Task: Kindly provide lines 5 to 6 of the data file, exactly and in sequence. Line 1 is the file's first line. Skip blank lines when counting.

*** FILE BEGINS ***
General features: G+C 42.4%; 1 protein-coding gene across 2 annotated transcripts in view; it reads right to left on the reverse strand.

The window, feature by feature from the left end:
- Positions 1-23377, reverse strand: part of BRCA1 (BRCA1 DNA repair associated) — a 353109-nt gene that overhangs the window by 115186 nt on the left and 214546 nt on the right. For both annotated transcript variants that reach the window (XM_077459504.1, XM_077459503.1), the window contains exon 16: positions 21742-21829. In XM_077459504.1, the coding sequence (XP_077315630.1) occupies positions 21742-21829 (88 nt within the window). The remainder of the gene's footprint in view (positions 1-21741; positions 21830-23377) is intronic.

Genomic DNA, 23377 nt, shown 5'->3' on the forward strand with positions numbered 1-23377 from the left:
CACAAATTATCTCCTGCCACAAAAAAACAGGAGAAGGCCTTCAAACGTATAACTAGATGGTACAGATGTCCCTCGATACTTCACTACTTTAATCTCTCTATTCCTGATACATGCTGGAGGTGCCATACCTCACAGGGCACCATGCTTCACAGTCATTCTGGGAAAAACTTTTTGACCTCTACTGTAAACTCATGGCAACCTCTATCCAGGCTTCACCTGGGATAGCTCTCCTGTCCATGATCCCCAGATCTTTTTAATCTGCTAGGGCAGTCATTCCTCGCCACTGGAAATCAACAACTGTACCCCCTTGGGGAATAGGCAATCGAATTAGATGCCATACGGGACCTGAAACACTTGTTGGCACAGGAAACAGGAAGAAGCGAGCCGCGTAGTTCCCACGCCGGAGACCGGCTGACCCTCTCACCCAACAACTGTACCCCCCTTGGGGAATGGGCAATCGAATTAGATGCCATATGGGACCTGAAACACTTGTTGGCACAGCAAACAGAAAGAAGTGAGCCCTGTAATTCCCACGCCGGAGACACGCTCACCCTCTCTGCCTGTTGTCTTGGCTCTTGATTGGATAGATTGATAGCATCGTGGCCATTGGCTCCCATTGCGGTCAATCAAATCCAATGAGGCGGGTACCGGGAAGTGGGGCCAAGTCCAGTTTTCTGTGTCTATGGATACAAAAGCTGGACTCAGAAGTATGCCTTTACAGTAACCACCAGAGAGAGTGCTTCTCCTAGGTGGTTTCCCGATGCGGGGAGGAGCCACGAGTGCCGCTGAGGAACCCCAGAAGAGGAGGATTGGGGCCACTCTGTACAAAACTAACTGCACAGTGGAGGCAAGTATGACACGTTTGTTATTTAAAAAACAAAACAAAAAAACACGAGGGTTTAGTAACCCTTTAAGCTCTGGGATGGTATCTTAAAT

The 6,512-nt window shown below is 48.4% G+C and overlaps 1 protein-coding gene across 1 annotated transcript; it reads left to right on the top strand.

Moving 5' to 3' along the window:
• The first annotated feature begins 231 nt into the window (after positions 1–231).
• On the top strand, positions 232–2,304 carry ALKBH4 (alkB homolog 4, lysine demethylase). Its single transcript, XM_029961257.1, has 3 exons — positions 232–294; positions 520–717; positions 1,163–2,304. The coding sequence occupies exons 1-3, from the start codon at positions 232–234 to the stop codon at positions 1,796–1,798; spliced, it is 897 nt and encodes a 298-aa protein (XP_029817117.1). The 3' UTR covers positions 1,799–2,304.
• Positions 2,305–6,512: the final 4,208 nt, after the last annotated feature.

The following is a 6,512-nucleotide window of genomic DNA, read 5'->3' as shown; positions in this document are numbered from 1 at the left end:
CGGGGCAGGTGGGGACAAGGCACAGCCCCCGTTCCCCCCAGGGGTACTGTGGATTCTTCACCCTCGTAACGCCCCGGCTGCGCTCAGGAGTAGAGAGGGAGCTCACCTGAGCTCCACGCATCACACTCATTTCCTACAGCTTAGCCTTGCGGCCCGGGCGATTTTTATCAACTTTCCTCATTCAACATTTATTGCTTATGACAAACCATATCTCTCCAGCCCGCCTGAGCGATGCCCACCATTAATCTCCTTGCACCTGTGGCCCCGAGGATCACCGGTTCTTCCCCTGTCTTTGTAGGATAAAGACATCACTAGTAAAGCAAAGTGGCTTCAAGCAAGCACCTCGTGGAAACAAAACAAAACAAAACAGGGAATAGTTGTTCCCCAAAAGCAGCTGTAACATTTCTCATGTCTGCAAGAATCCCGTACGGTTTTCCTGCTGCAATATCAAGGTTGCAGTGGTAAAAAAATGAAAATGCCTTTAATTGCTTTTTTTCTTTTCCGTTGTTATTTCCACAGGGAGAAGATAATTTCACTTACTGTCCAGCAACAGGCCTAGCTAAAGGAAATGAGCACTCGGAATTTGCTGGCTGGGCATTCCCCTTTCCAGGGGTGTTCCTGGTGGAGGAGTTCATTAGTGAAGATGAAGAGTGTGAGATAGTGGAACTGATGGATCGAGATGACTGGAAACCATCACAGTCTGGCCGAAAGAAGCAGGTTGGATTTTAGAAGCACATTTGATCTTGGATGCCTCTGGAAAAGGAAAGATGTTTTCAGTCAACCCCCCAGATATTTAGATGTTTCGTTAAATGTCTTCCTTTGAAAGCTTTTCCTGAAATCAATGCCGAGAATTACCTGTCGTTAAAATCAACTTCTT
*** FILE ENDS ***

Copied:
CACAAATTATCTCCTGCCACAAAAAAACAGGAGAAGGCCTTCAAACGTATAACTAGATGGTACAGATGTCCCTCGATACTTCACTACTTTAATCTCTCTATTCCTGATACATGCTGGAGGTGCCATACCTCACAGGGCACCATGCTTCACAGTCATTCTGGGAAAAACTTTTTGACCTCTACTGTAAACTCATGGCAACCTCTATCCAGGCTTCACCTGGGATAGCTCTCCTGTCCATGATCCCCAGATCTTTTTAATCTGCTAGGGCAGTCATTCCTCGCCACTGGAAATCAACAACTGTACCCCCTTGGGGAATAGGCAATCGAATTAGATGCCATACGGGACCTGAAACACTTGTTGGCACAGGAAACAGGAAGAAGCGAGCCGCGTAGTTCCCACGCCGGAGACCGGCTGACCCTCTCACCCAACAACTGTACCCCCCTTGGGGAATGGGCAATCGAATTAGATGCCATATGGGACCTGAAACACTTGTTGGCACAGCAAACAGAAAGAAGTGAGCCCTGTAATTCCCACGCCGGAGACACGCTCACCCTCTCTGCCTGTTGTCTTGGCTCTTGATTGGATAGATTGATAGCATCGTGGCCATTGGCTCCCATTGCGGTCAATCAAATCCAATGAGGCGGGTACCGGGAAGTGGGGCCAAGTCCAGTTTTCTGTGTCTATGGATACAAAAGCTGGACTCAGAAGTATGCCTTTACAGTAACCACCAGAGAGAGTGCTTCTCCTAGGTGGTTTCCCGATGCGGGGAGGAGCCACGAGTGCCGCTGAGGAACCCCAGAAGAGGAGGATTGGGGCCACTCTGTACAAAACTAACTGCACAGTGGAGGCAAGTATGACACGTTTGTTATTTAAAAAACAAAACAAAAAAACACGAGGGTTTAGTAACCCTTTAAGCTCTGGGATGGTATCTTAAAT

The 6,512-nt window shown below is 48.4% G+C and overlaps 1 protein-coding gene across 1 annotated transcript; it reads left to right on the top strand.